Cheddar’s was snapped up from private-equity firms L Catterton and Oak Investment Partners by large US operator Darden Restaurants in a deal worth $780m.
Texas-based Cheddar’s, which has 165 outlets, will join a 1,500-restaurant strong Darden business that runs chains including Olive Garden.
“Cheddar’s is an undisputed casual dining value leader with broad appeal and strong average restaurant volumes,” Darden CEO Gene Lee said.
Shares in Darden rose more than 9%, although some of the bounce may have been due to a solid set of third-quarter numbers from the business.
At Technomic, Henkes says the acquisition “looks a great deal for Darden”.
“It gives them another relatively young casual-dining restaurant brand with a lot of upside for growth- our numbers show a 4.4% growth in 2016. Cheddar’s currently has 165 locations, as compared with Olive Garden’s 843 branches,” Henkes tells just-food.
Discussing the acquisition with analysts, Darden’s Lee said the deal was “exciting”, outlining the “cultural fit” between the businesses and emphasising the “synergy” benefits the company could bring to its new asset.
However, notably, Lee suggested over the last decade too much capacity had come in to the sector in the US and said the industry needed deals like the one the company had struck for Cheddar’s
“There has been an over-supply for ten years in our industry,” Lee said. “This is a mature industry and we believe that some consolidation makes sense and that’s what we’re trying to do.”
A week earlier, there came a notable deal in the US quick-service restaurant channel, with Checkers Drive-In Restaurants getting a new private-equity owner.
Oak Hill Capital Partners agreed to buy Checkers from Sentinel Capital Partners, which had owned the business for three years.
The $525m deal will see Oak Hill add Checkers to a portfolio that includes US full-service restaurant chain Dave & Buster’s.
Checkers did grow under Sentinel’s watch, adding around 60 outlets to a network that now numbers 840.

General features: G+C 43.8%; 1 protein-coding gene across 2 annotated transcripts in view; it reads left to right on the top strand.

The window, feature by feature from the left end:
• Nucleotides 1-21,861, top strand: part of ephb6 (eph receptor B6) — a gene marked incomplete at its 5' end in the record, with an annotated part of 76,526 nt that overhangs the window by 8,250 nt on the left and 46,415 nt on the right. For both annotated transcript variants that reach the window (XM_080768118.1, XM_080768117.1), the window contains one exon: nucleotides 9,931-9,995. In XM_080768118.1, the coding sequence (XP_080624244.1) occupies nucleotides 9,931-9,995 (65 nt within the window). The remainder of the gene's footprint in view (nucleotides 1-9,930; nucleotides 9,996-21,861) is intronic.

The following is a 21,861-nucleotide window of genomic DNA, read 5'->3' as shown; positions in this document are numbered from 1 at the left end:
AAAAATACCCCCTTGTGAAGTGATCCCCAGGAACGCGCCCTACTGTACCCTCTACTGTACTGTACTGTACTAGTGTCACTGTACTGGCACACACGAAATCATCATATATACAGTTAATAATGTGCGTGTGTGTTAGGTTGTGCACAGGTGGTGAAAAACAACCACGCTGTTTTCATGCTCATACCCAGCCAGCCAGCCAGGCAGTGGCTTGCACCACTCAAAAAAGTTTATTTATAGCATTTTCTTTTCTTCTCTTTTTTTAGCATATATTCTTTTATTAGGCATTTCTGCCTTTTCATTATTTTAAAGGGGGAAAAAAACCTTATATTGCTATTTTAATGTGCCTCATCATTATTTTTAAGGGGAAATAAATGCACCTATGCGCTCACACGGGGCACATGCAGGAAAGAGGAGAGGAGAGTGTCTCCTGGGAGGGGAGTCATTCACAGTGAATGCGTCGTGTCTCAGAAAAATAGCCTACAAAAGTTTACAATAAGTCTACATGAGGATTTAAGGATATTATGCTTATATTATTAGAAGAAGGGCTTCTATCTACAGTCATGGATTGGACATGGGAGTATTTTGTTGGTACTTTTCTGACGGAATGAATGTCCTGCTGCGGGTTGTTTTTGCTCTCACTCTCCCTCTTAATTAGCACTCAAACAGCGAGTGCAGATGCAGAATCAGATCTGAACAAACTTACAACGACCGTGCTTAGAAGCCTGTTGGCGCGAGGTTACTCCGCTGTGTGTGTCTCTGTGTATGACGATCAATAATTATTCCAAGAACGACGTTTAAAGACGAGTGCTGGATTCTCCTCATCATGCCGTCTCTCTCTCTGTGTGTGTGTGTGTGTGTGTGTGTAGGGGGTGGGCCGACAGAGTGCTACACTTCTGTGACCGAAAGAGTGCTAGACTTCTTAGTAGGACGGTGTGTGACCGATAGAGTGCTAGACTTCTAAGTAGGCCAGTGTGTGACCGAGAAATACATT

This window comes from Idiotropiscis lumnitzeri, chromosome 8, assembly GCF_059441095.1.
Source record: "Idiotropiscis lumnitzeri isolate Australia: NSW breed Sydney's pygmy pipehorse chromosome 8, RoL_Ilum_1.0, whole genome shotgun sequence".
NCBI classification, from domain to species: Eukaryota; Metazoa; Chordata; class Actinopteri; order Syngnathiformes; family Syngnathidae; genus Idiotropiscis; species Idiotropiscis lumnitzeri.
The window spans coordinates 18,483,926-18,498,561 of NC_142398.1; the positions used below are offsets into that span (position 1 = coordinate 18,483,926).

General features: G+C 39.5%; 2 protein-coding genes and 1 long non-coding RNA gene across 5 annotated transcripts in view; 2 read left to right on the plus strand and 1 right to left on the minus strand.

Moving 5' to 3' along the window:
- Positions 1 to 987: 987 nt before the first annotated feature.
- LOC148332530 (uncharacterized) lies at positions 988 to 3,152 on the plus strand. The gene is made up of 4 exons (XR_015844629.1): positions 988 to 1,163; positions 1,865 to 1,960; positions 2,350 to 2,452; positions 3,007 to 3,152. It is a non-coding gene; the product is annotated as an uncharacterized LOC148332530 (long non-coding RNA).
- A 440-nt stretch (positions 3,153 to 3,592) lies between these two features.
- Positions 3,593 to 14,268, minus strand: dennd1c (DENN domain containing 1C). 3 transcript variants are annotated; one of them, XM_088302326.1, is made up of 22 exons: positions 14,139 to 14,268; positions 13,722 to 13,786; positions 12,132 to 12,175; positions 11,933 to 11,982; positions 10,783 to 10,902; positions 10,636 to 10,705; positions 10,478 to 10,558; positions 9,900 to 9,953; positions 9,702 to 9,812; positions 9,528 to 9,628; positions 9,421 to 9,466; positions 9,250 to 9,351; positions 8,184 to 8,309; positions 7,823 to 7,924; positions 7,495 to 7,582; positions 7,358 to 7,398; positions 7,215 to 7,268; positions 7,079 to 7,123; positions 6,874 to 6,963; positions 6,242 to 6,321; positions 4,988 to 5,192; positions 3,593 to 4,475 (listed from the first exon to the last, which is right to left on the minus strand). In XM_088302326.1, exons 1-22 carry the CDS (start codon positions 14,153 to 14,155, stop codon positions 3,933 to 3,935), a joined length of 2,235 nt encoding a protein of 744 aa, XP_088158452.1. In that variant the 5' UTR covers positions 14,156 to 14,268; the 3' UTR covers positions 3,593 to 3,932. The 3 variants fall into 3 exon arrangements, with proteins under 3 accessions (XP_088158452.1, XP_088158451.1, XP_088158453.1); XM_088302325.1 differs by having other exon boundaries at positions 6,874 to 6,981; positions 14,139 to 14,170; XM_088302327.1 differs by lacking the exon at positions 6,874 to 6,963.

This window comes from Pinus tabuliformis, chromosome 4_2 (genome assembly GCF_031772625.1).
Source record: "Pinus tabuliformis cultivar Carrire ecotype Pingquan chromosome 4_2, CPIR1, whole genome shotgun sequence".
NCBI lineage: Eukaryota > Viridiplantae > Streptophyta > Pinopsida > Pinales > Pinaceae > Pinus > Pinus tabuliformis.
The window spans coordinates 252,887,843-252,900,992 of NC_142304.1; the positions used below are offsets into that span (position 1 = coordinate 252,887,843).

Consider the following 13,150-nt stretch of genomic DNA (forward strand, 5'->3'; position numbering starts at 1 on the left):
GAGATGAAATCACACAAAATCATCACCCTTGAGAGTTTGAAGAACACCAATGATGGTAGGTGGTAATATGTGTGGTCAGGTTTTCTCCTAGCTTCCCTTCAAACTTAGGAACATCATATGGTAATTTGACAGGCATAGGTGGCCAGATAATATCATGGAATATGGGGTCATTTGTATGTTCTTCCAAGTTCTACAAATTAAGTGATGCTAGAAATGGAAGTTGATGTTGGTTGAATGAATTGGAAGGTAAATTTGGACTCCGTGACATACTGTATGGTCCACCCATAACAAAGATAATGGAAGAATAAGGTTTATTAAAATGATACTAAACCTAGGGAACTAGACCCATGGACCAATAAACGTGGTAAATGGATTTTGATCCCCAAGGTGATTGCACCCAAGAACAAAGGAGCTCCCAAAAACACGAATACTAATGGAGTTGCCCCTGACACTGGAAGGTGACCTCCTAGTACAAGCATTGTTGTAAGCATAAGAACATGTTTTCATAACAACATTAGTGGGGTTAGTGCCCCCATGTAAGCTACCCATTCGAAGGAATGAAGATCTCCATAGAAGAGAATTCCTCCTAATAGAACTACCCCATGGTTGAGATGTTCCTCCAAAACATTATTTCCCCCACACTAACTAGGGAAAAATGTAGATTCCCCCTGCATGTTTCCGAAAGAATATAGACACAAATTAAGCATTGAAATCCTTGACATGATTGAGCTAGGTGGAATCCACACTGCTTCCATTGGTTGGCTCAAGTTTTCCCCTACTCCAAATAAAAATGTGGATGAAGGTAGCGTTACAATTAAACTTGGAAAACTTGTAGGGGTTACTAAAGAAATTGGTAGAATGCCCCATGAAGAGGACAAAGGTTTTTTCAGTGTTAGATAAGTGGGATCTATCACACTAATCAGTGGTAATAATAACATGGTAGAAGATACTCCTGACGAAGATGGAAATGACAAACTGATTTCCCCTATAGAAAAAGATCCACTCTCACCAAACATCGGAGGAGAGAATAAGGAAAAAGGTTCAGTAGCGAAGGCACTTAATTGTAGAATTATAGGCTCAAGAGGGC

Kevin Mailender, partner at Oak Hill, said, “Checkers is a unique concept that is outpacing the growing QSR industry. The company has been able to win share in this large, stable industry through its differentiated value proposition and attractive franchised business model.”
With chain growth hard to come by in the US, Checkers recent performance should be applauded. “Checkers was up 4.7% in US sales in 2016, and Rally’s was up 1.9%, so Oak Hill believes it is buying a growth engine. As we’ve seen, chain growth has been a challenge, so having something in the portfolio that is poised for growth is important for private equity,” Henkes says. “It seems the company is interested in continued unit openings, and there’s a big upside internationally.”
The Restaurant Group announces latest attempt to turn corner
Last August, UK operator The Restaurant Group made two eye-catching announcements – a change in CEO and the closure of more than 30 outlets.
The shutting of those restaurants was the result of the first stage of a review of The Restaurant Group’s operations undertaken by its previous chief executive Danny Breithaupt.
In September, current CEO Andy McCue, formerly of bookmakers Paddy Power, came in to implement those initial findings.
Last month, McCue said The Restaurant Group, which runs chains including Chiquito and Frankie & Benny’s, had “completed the strategic reviews of our brands” and added: “We are now pursuing a new and focused plan to turnaround and grow the business.”
At Chiquito, The Restaurant Group plans to introduce “Texan and Californian influences” to its menu, bring in “greater customisation” for customers and “better value”.
At Frankie & Benny’s, the company plans to “refocus” its efforts on “the core customer base of families and those out and about”, launch a weekday menu that represents the chain’s lowest prices for five years and “re-engineer” its core menu.
The Restaurant Group also set out plans to make its smaller, US-style Coast to Coast chain “substantially more affordable” and focus more on steaks and burgers.
The listed company also has pubs and concessions businesses, both of which it is looking to grow.
McCue said: “TRG has significant scale advantages, a diverse portfolio of brands with strong brand awareness and is highly cash-generative. However, there is much to change in our leisure businesses to provide customers with better value and an improved experience while, at the same time, ensuring we continue to grow our pubs and concessions businesses. It will take time to effect the scale of change required and for customers to respond but I’m proud of how our colleagues are rising to the challenge.”
The announcement came alongside a set of annual results that included a 3.7% rise in turnover (but lower like-for-like sales), a fall in pre-tax profits and a loss of GBP39.5m in part due to costs from the company’s previous restructuring moves.
“We expect 2017 to be a transitional year,” The Restaurant Group said in its earnings statement.